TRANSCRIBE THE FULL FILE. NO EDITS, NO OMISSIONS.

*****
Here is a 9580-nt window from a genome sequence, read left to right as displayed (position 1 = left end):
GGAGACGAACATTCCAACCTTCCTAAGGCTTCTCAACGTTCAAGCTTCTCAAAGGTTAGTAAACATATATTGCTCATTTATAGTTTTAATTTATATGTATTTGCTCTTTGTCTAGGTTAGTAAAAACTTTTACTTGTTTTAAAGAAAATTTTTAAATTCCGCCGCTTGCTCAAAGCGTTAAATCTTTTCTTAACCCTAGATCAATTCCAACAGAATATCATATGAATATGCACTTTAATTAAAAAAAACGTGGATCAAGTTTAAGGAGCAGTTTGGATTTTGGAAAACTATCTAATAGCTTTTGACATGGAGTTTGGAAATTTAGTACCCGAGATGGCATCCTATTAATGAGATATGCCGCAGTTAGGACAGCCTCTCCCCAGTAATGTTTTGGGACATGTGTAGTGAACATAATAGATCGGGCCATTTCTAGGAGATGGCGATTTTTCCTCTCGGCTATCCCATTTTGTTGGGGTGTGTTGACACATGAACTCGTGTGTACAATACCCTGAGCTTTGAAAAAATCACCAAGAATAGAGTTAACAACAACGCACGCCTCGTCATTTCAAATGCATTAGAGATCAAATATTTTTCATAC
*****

Here is a 9580-nt window from a genome sequence, read left to right as displayed (position 1 = left end):
GGAGACGAACATTCCAACCTTCCTAAGGCTTCTCAACGTTCAAGCTTCTCAAAGGTTAGTAAACATATATTGCTCATTTATAGTTTTAATTTATATGTATTTGCTCTTTGTCTAGGTTAGTAAAAACTTTTACTTGTTTTAAAGAAAATTTTTAAATTCCGCCGCTTGCTCAAAGCGTTAAATCTTTTCTTAACCCTAGATCAATTCCAACAGAATATCATATGAATATGCACTTTAATTAAAAAAAACGTGGATCAAGTTTAAGGAGCAGTTTGGATTTTGGAAAACTATCTAATAGCTTTTGACATGGAGTTTGGAAATTTAGTACCCGAGATGGCATCCTATTAATGAGATATGCCGCAGTTAGGACAGCCTCTCCCCAGTAATGTTTTGGGACATGTGTAGTGAACATAATAGATCGGGCCATTTCTAGGAGATGGCGATTTTTCCTCTCGGCTATCCCATTTTGTTGGGGTGTGTTGACACATGAACTCGTGTGTACAATACCCTGAGCTTTGAAAAAATCACCAAGAATAGAGTTAACAACAACGCACGCCTCGTCATTTCAAATGCATTAGAGATCAAATATTTTTCATAC